1. Introduction. There are about 4 properties we expect the integral to obey. We expect an integral over a zero width region should vanish
The fundamental theorem of calculus confirms this. If is the antiderivative for , we see
Additivity. Likewise, if we have the integral be over and , then
Again, using the fundamental theorem of calculus we see
Setting equals to equals yields (2).
This should make sense, since the intuition behind integration is consider a “continuous sum” of thin rectangular strips between and . The width of each strip is (“infinitesimal” wink wink), and we just keep adding more and more strips. In a sense this is just the associativity of addition.
Linearity of Integrand. Let , be continuous functions on . Let , be their antiderivatives. Then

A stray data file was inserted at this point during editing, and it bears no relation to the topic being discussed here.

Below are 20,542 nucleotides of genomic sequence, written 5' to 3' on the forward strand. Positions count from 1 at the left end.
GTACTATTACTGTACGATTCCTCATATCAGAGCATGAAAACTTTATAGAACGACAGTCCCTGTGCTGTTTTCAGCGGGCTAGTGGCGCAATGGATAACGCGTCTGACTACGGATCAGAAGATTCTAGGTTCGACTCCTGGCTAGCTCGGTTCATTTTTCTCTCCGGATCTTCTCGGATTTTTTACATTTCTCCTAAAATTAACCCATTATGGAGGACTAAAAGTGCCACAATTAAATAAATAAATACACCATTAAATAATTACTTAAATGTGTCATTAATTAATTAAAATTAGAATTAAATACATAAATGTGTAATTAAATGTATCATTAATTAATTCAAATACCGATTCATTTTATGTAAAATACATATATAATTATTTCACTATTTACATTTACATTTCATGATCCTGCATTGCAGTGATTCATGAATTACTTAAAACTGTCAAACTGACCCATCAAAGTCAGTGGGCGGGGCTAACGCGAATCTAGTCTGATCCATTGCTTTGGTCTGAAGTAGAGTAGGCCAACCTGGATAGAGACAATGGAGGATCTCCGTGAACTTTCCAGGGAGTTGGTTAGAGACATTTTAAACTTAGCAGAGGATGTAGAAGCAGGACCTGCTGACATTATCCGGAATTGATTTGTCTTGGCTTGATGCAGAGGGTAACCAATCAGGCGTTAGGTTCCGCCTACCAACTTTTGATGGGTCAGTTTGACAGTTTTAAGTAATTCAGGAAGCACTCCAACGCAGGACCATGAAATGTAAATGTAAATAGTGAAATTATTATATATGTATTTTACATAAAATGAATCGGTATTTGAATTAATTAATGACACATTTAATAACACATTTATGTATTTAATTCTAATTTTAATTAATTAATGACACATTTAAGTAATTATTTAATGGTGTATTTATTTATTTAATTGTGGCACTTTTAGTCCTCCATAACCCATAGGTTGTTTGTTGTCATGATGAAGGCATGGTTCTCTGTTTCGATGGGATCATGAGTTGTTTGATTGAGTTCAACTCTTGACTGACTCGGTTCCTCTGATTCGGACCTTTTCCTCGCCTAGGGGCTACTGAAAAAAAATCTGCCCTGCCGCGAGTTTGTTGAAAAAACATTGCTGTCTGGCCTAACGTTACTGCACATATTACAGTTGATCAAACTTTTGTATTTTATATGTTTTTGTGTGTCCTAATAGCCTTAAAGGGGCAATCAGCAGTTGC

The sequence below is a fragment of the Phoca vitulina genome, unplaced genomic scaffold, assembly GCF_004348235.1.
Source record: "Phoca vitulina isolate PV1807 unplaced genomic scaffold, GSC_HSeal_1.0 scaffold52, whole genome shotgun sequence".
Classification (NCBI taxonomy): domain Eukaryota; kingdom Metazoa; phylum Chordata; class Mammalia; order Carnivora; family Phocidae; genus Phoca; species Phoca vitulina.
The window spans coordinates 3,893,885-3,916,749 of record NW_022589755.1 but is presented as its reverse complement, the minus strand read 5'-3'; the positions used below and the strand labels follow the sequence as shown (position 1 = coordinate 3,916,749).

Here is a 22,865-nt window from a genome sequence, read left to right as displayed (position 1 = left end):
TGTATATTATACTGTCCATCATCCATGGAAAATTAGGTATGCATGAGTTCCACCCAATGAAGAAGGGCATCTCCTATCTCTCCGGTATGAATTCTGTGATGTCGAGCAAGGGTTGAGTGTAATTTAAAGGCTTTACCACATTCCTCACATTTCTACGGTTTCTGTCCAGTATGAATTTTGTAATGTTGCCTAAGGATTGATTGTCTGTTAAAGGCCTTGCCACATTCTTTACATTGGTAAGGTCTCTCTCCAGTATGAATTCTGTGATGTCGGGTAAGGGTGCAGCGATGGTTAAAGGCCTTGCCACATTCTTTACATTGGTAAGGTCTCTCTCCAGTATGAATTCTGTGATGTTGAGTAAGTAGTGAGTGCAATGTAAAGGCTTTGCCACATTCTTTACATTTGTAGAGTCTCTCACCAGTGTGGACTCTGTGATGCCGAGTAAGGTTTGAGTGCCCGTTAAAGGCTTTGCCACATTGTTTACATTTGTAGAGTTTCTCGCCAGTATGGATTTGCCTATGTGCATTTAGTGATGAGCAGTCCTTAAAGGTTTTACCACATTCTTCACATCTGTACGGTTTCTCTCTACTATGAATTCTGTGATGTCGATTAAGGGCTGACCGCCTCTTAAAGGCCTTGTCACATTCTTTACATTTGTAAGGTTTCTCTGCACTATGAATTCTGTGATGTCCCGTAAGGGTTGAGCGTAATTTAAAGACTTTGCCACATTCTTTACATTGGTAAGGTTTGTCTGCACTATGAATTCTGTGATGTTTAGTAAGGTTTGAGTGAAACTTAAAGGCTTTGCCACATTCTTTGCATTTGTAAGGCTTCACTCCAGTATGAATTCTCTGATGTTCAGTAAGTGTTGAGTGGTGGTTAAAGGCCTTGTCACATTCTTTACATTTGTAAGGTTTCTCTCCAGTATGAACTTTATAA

where are constants.
How do we see this? Again, by the fundamental theorem of calculus we have
We see this is precisely the right hand side of (3), after invoking the fundamental theorem of calculus.
Special cases of linearity: taking ; taking and . Also where is a constant, take , .
Domination Property. On an interval suppose for each . Then
The “proof” here is more intuitive: for each . Thus its integral over is positive.
Inequalities. Take continuous on . Let for each . Then
This can follow from the domination property if we take and and observe for each .